Before Survivor, Bad Lad's Army or even Big Brother, The Truman Show latched onto the possibility of the then un-coined genre “Reality TV”. What if a fly on the wall documentary goes one step further? What if, instead of capturing facets of someone's life in a contrived, condescending, insipid manner like Big Brother, a whole life is watched from birth to death? Clearly, the subject can't actually know that he is the subject of a TV programme; that would make this new show is just as bad as all the rest. No, this must be done in secret - the artificial world should grow as the subject grows from a single room at birth to a whole state in adulthood, complete with towns, universities, harbours, indeed everything someone could humanly want. In fact, the studio will be so big that, to anyone inside it, it would appear as if they are living in a natural environment. Thus The Truman show is born, so to speak, with the birth of the eponymous Truman Burbank (Jim Carrey).
The movie itself starts just as things are going wrong in the millennium-dome-on-steroids style studio. Truman is now married and enjoys a bland existence as an insurance salesman. On the way into work one day, a light fitting falls from the studio roof (or sky, in Truman's reality) and lands in the street. This faux pa is casually dismissed to Truman via the studio controlled radio broadcast transmitted as he drives into work: Apparently, an aircraft began shedding parts... However, when the false radio station is accidentally interrupted by the studio communications network, describing everything Truman is doing, more fundamental questions are raised. And so begins the movie proper, as Truman tries to escape from his false reality into the outside world where, like it or not, he would be greeted as a star.
Most of these “Top 100” movie lists that the industry professionals - directors, critics and so on - come up with often infer that no movie after 1975 is any good. Surely, none of these upstart amateurs can hope to compete with the grandiose Godfather or be as original as Metropolis. May I humbly suggest that these folk have their collective heads situated where sunlight is rarely found?
To put it bluntly, Truman Show is one of the very best movies ever made, not only for its flawless presentation and direction, but also the emotive, portentous, story. Everything in Truman is interlinked in perfect unity. At no point do you think that this scale of entertainment is impossible, so watertight is the verisimilitude of the setting. Every conceivable aspect of this type of show has been thought of from invaders into the show trying to become famous to none sanctioned love interests to falsely inducing a fear of water so than Truman could not sale out of the studio.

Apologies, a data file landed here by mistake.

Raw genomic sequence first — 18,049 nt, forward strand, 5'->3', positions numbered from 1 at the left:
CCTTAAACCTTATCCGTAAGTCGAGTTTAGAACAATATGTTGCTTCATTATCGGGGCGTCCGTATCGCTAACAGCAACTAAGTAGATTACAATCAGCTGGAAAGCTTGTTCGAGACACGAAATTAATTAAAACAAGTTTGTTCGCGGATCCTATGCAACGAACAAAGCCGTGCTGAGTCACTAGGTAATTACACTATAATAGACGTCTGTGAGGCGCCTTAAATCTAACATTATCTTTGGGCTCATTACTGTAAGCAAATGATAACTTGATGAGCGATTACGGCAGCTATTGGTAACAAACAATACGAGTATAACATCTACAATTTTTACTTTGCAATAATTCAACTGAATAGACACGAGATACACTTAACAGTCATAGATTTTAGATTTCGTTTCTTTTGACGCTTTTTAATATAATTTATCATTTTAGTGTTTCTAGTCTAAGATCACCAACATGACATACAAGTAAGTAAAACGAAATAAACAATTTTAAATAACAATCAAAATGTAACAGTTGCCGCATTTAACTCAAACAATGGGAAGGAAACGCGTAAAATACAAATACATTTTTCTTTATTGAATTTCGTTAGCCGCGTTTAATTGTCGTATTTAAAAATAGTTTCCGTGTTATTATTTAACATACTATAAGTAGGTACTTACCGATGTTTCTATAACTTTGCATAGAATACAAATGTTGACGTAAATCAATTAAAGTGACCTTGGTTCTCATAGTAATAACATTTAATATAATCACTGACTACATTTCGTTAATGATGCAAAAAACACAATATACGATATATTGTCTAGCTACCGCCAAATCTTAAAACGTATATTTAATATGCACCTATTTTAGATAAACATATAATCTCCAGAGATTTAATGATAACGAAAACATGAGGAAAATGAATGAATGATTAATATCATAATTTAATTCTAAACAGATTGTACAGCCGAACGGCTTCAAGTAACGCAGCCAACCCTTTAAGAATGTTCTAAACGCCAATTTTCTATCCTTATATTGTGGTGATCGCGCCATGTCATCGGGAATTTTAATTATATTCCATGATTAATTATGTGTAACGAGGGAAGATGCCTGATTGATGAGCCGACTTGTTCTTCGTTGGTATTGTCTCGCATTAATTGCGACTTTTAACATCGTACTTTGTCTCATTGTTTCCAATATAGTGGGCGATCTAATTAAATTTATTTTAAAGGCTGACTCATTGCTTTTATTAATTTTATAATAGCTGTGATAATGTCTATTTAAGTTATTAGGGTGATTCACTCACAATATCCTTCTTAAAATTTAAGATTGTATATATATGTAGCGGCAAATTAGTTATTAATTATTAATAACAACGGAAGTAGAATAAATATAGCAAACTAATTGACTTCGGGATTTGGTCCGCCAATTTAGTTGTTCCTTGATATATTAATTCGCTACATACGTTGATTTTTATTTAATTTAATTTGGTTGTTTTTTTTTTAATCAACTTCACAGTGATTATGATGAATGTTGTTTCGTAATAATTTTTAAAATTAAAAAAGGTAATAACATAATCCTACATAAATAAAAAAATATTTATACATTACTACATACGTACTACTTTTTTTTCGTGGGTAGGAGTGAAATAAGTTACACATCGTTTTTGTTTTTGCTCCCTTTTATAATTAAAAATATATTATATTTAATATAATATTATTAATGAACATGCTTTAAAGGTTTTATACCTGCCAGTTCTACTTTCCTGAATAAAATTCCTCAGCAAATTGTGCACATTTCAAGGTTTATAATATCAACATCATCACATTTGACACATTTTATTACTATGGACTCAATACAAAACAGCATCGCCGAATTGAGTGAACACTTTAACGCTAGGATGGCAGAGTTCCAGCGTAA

Carrey is perfectly chosen as the lead, giving a performance that really should have won the film an Oscar, and one that Carrey has yet to match. While some of Carrey's unreal performances of the past fleetingly surface as he boldly proclaims “...and if I don't see you again: Good afternoon, good evening and good night!” it fits in with the falseness of the world Truman lives in. Seahaven is the epitome of the picket fence American ideal with uncongested roads, permanent sunshine and zero crime. Yet the town itself has a pre-packed genetically engineered aesthetic that just reeks of falsehood. There are no slums, no tramps, no smoking or no buildings over three storeys. Speaking of buildings, the houses in which the fair actors of Seahaven live are all so perfect it's eerie.
Acting alongside Carrey are a well selected supporting cast including the marginally irritating performance of Truman's wife played by Laura Linney who plays pseudo-actress Hanna Gill who plays the Truman Show's character Meryl Burbank. A difficult part to grasp, seeing as there are three personalities vying for screen time. The part is played very well with a stilted characterisation harking back to the B&W BBC days. Truman's best friend, Marlon (Noah Emmerich) has one of the most poignant scenes trying to persuade a jaded Truman that this is the real world and as his best friend, how could he lie to the one he has spent so much time with? As Marlon, tears in his eyes, pulls on all the strings there are to pull, the scene brilliantly dovetails into the studio proper where we see Truman show creator Christof (Ed Harris) feeding the lines to Marlon. The scene is charged with emotion, not only for Truman, but the viewer as we see the artifice of the whole setup. This one scene encapsulates with succinct brilliance the entire movie and as the scene closes leaves a bitter taste in ones mouth. It also, unfortunately, introduces us to Christof, easily the worst part of the movie. Clearly, the late addition of Ed Harris (replacing Dennis Hopper, apparently) to the cast left little time for any true character development. Instead we get a good, but distinctly unimaginative, bad guy.
At the end of this movie, when I first watched it, I do remember actually shouting at the screen willing Truman to fulfil his journey against all odds. And Truman Show is a journey and one that all of us make, in one form or another, many times through our lives. We can easily identify with the situations that Truman faces: the uncertainty, the pain, the loss and the sense that our lives are governed beyond our own freedom of choice. The difference, here, is Truman does make a difference and he does succeed cutting the controls of, dare I say it, big brother society. That is why, no matter what background you are from, what religion or what type of movies you like, Truman Show is definitely one of the classics.
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